Published on December 19, 2022

This article offers some advice to parents who believe their child has been kidnapped. It aims to set the record straight when it comes to some of the misconceptions about this complex subject.

What is kidnapping?

Kidnapping is a ‘common law’ offence. This basically means that there is no statutory definition of kidnapping. Therefore, we have to look at those cases that a court has deemed a kidnapping to help us define it. However, essentially, kidnapping is the unlawful removal of someone against their will.

If a parent does not return a child to the other’s care following contact this does not constitute kidnapping.

What might kidnapping be confused with? 

Kidnapping is not the same as child abduction. Child abduction is a specific criminal offence in accordance with the Child Abduction Act 1984 and refers to an instance when a person connected with a child (not necessarily a parent) takes or sends a child under 16 outside of the UK without the appropriate consent. Usually this means the written consent of everyone with parental responsibility for the child, or a court order.

However, those who have a Child Arrangements Order (which confirms the child lives with them) or a Special Guardianship Order, can legally remove a child for up to one month or three months respectively.

Kidnapping is also different to false imprisonment, which involves someone being detained against their will.

What situation is not a kidnapping?

Many parents believe that kidnapping has taken place if:

  1. a child hasn’t been returned to their care or
  2. a child isn’t made available for contact.

But these are common misconceptions.

  1. If a parent does not return a child to the other’s care following contact this does not constitute kidnapping. If there is a court order regulating contact arrangements then, in the absence of a reasonable excuse, it is a breach of the court order so can be enforced through the family courts. It is not, however, a criminal offence.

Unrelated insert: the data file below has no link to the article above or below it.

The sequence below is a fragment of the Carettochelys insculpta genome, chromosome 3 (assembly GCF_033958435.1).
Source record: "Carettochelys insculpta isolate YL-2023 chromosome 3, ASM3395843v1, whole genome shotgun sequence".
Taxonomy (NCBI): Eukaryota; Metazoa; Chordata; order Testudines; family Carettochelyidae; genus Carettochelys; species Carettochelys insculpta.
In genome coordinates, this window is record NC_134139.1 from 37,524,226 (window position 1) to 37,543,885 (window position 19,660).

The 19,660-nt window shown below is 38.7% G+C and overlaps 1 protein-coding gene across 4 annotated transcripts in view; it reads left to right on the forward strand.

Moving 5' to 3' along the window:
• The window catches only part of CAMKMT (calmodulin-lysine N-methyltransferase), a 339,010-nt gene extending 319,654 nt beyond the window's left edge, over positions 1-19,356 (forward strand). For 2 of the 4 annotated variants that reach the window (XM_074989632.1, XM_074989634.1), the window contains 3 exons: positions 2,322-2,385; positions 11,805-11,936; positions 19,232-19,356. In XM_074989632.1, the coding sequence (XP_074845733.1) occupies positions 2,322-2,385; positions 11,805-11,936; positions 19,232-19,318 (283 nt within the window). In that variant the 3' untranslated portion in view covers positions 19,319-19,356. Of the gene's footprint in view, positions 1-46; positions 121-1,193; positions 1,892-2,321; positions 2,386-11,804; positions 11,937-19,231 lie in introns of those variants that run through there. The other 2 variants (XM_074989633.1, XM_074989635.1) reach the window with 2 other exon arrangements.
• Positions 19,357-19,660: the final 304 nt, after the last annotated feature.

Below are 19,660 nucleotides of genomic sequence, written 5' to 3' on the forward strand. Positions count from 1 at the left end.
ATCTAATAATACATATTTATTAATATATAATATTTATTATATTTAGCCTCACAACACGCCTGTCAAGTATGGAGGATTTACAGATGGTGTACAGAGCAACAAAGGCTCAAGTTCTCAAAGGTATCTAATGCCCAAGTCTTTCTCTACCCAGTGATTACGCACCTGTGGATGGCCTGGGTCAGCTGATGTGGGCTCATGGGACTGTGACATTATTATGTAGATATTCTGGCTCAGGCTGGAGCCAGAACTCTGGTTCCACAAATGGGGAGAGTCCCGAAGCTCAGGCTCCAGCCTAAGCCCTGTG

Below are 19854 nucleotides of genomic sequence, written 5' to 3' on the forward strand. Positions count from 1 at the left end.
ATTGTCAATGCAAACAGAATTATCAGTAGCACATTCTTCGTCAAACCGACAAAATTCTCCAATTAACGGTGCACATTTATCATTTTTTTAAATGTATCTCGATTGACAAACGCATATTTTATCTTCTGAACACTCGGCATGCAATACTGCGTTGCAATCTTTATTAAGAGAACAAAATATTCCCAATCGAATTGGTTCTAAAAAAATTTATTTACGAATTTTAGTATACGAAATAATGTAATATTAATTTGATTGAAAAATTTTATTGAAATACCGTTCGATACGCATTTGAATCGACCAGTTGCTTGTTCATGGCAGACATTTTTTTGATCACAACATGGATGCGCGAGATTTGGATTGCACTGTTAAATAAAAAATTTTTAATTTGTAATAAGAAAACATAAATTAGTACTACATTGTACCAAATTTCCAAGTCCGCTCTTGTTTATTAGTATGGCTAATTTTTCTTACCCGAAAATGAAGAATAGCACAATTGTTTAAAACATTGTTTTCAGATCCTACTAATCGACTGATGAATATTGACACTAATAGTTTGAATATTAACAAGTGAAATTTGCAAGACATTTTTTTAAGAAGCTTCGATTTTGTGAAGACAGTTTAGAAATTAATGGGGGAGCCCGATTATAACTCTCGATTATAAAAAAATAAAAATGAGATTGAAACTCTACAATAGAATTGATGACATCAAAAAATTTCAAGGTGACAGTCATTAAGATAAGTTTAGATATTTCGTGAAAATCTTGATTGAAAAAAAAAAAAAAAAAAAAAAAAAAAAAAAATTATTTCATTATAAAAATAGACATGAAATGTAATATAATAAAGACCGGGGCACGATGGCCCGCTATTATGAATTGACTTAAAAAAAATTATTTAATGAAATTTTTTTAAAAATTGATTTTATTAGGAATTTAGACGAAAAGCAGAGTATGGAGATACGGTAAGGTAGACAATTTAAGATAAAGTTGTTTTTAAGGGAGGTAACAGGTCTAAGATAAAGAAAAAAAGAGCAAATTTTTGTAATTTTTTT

But what if there is no court order? If this is the case and both parents share parental responsibility, a parent who doesn’t return the child is not breaking the law. They are entitled to do this in the exercise of their parental responsibility.  The other parent has to apply to the court for a ‘without notice’ (emergency) court order – possibly a Child Arrangements Order or Specific Issue Order – seeking the return of the child. They may also decide to apply for a Prohibited Steps Order, which prevents the subsequent removal of the child by the other parent.

In either scenario, not returning the child does not constitute an abduction unless it involves the child leaving the UK.

  1. I am often asked, if a child is not being made available for contact does this mean they are being kidnapped? The answer is no, they are not. The child is not being ‘removed’ from anywhere.

In addition, in the absence of a court order such as a Child Arrangements Order there is no legal obligation for one parent to make the child available for contact, therefore it is not a crime. For the same reason, neither does it count as false imprisonment. Even if there was a breach of a Child Arrangements Order, this a is a family court order, not a criminal court order.

Imran Khodabocus contributed to Separating With Children 101, 3rd edition, (Bath Publishing, 2023)

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The Impact On Children

It is so easy to be told that you need to put your children first when we are separating, but what does it actually mean? When your life is turmoil and emotions are running high this can feel daunting when there are so many things to think about. If you have a child with someone, then regardless of whatever you think of them or whatever they might have done, they will still have an important role to play in the life of your child. Exceptions to this are rare. Possessive language that excludes or minimises the role of the other parent can negatively impact the relationship between that parent and the child and can increase conflict and make it more difficult to co-parent. We know that conflict and/or parental absence in particular has a negative impact on children.

Parents need to create the right conditions for children to thrive.

For children, whilst separation will bring inevitable feelings of loss and change, they can still thrive if their parents work in partnership to create the right conditions. We know that children are more likely to adapt with fewer problems, and less emotional distress, when parents are able to part with compassion and continue to work together in partnership even when they are not together. On this hub you will find lots of article and tips on how to minimise the impact on children. For example; how do you set up two homes? How do you co-parent well? What does it mean to put your children first? How do you tell your child you are separating? What do I tell the school? What about holidays? And much more...

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